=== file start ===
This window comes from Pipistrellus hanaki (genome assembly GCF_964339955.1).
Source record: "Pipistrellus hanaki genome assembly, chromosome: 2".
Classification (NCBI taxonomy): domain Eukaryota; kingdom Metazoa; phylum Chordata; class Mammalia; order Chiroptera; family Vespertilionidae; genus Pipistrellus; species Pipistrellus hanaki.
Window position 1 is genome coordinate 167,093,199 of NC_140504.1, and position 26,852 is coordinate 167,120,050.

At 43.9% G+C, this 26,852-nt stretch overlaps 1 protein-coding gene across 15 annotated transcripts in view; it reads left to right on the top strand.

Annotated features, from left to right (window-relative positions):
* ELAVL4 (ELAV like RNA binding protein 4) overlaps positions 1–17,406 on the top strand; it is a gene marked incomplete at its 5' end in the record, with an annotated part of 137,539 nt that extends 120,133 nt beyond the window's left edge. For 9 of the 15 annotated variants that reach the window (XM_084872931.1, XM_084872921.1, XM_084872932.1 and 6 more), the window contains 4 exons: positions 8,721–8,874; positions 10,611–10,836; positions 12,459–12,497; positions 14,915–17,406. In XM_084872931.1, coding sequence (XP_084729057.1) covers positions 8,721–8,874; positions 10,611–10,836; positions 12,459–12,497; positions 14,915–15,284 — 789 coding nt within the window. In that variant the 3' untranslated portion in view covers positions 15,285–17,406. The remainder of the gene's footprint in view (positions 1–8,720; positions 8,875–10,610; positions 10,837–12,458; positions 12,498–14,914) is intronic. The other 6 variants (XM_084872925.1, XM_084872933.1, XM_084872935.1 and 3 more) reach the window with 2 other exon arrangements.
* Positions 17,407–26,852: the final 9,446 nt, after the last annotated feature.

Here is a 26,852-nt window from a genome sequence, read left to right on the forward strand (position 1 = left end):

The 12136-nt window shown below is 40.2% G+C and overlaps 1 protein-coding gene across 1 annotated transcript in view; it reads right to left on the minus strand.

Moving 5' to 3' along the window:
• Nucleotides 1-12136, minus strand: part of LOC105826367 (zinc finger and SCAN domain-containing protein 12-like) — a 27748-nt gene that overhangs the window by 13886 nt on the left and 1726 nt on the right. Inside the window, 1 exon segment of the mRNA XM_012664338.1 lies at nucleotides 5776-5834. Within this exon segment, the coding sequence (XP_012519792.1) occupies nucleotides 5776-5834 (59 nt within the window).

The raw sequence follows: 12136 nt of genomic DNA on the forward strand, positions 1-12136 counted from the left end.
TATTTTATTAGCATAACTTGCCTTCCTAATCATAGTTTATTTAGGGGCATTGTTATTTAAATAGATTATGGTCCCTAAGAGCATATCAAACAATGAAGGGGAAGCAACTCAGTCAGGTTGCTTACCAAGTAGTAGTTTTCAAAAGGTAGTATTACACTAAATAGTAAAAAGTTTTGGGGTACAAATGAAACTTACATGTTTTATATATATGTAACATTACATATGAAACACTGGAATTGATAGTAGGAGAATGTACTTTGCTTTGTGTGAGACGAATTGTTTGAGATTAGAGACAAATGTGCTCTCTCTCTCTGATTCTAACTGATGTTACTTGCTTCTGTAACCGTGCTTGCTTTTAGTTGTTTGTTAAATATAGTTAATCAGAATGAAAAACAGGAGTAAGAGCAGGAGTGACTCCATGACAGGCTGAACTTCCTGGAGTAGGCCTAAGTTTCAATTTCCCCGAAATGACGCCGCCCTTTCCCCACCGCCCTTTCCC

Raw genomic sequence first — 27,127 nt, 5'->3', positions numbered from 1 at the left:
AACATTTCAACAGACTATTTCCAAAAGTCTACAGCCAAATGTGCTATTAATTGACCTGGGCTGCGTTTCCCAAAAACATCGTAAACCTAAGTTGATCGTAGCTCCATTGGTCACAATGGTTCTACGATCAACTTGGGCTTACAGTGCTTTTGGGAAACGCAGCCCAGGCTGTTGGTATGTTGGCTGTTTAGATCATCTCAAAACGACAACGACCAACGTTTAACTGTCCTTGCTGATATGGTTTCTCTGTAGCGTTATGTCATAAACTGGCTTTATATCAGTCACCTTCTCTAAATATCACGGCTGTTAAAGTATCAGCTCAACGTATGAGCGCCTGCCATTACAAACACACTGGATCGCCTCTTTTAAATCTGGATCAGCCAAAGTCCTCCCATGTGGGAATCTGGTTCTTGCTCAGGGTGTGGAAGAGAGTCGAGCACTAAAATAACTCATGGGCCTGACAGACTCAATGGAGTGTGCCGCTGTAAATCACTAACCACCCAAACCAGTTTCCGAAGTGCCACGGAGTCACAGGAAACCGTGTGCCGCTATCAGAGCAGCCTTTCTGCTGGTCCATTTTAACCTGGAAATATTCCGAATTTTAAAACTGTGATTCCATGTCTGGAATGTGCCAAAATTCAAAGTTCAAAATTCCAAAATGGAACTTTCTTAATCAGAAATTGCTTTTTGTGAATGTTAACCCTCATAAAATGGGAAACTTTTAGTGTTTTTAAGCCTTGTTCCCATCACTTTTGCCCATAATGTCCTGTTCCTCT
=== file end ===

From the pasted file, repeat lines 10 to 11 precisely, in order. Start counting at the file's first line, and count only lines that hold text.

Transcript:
The 12136-nt window shown below is 40.2% G+C and overlaps 1 protein-coding gene across 1 annotated transcript in view; it reads right to left on the minus strand.

Moving 5' to 3' along the window: